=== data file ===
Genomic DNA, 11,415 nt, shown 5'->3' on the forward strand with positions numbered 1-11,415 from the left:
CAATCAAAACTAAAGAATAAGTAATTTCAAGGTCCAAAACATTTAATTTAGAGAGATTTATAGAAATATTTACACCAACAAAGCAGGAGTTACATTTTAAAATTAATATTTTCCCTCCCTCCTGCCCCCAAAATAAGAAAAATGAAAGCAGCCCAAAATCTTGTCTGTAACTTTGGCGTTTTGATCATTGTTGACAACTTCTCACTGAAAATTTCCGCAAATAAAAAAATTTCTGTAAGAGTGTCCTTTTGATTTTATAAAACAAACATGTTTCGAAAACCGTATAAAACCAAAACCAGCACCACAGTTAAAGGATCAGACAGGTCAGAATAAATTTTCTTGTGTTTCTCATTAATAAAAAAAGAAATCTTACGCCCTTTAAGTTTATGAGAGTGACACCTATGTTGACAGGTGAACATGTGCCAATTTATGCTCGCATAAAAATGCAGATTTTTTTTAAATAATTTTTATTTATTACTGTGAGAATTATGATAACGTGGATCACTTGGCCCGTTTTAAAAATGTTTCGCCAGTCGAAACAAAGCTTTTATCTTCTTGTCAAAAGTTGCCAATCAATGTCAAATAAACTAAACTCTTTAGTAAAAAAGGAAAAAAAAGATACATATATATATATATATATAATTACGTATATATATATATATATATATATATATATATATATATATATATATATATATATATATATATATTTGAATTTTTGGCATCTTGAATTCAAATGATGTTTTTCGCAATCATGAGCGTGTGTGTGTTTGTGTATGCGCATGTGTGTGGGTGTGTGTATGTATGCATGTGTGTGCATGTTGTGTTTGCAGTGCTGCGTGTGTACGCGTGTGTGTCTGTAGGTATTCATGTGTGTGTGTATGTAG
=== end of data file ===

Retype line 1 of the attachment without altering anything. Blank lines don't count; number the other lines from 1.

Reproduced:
Genomic DNA, 11,415 nt, shown 5'->3' on the forward strand with positions numbered 1-11,415 from the left: